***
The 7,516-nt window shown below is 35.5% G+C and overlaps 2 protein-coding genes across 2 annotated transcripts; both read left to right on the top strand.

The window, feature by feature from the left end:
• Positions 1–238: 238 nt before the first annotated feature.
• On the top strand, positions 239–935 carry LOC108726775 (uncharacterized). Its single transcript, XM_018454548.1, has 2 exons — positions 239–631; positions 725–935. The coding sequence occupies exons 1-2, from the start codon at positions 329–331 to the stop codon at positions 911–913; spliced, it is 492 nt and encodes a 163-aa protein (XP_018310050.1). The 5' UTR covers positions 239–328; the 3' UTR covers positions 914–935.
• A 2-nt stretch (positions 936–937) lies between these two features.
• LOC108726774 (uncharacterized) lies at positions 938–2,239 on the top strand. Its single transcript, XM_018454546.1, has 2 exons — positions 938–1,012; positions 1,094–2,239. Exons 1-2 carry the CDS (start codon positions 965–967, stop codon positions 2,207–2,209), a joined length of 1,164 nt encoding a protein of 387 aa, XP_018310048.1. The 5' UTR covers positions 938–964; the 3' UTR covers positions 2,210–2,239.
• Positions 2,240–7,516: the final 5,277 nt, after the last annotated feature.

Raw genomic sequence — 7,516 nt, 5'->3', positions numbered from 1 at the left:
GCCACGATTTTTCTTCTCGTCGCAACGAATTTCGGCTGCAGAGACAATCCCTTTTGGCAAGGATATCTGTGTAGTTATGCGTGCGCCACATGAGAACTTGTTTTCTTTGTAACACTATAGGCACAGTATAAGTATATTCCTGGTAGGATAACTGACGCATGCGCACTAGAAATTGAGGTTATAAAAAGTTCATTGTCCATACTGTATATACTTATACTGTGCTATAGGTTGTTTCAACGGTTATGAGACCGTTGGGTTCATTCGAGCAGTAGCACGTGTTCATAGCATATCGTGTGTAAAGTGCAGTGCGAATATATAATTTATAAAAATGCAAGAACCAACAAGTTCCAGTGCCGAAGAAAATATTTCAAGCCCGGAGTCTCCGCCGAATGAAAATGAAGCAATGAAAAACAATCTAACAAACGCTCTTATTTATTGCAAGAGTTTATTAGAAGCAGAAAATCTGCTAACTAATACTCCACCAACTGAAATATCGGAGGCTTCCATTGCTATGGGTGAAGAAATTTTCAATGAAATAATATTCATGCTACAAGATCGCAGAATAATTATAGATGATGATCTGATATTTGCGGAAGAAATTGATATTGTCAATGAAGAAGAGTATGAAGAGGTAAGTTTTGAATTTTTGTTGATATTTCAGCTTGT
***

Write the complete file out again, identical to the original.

The 7,516-nt window shown below is 35.5% G+C and overlaps 2 protein-coding genes across 2 annotated transcripts; both read left to right on the top strand.

The window, feature by feature from the left end:
• Positions 1–238: 238 nt before the first annotated feature.
• On the top strand, positions 239–935 carry LOC108726775 (uncharacterized). Its single transcript, XM_018454548.1, has 2 exons — positions 239–631; positions 725–935. The coding sequence occupies exons 1-2, from the start codon at positions 329–331 to the stop codon at positions 911–913; spliced, it is 492 nt and encodes a 163-aa protein (XP_018310050.1). The 5' UTR covers positions 239–328; the 3' UTR covers positions 914–935.
• A 2-nt stretch (positions 936–937) lies between these two features.
• LOC108726774 (uncharacterized) lies at positions 938–2,239 on the top strand. Its single transcript, XM_018454546.1, has 2 exons — positions 938–1,012; positions 1,094–2,239. Exons 1-2 carry the CDS (start codon positions 965–967, stop codon positions 2,207–2,209), a joined length of 1,164 nt encoding a protein of 387 aa, XP_018310048.1. The 5' UTR covers positions 938–964; the 3' UTR covers positions 2,210–2,239.
• Positions 2,240–7,516: the final 5,277 nt, after the last annotated feature.

Raw genomic sequence — 7,516 nt, 5'->3', positions numbered from 1 at the left:
GCCACGATTTTTCTTCTCGTCGCAACGAATTTCGGCTGCAGAGACAATCCCTTTTGGCAAGGATATCTGTGTAGTTATGCGTGCGCCACATGAGAACTTGTTTTCTTTGTAACACTATAGGCACAGTATAAGTATATTCCTGGTAGGATAACTGACGCATGCGCACTAGAAATTGAGGTTATAAAAAGTTCATTGTCCATACTGTATATACTTATACTGTGCTATAGGTTGTTTCAACGGTTATGAGACCGTTGGGTTCATTCGAGCAGTAGCACGTGTTCATAGCATATCGTGTGTAAAGTGCAGTGCGAATATATAATTTATAAAAATGCAAGAACCAACAAGTTCCAGTGCCGAAGAAAATATTTCAAGCCCGGAGTCTCCGCCGAATGAAAATGAAGCAATGAAAAACAATCTAACAAACGCTCTTATTTATTGCAAGAGTTTATTAGAAGCAGAAAATCTGCTAACTAATACTCCACCAACTGAAATATCGGAGGCTTCCATTGCTATGGGTGAAGAAATTTTCAATGAAATAATATTCATGCTACAAGATCGCAGAATAATTATAGATGATGATCTGATATTTGCGGAAGAAATTGATATTGTCAATGAAGAAGAGTATGAAGAGGTAAGTTTTGAATTTTTGTTGATATTTCAGCTTGT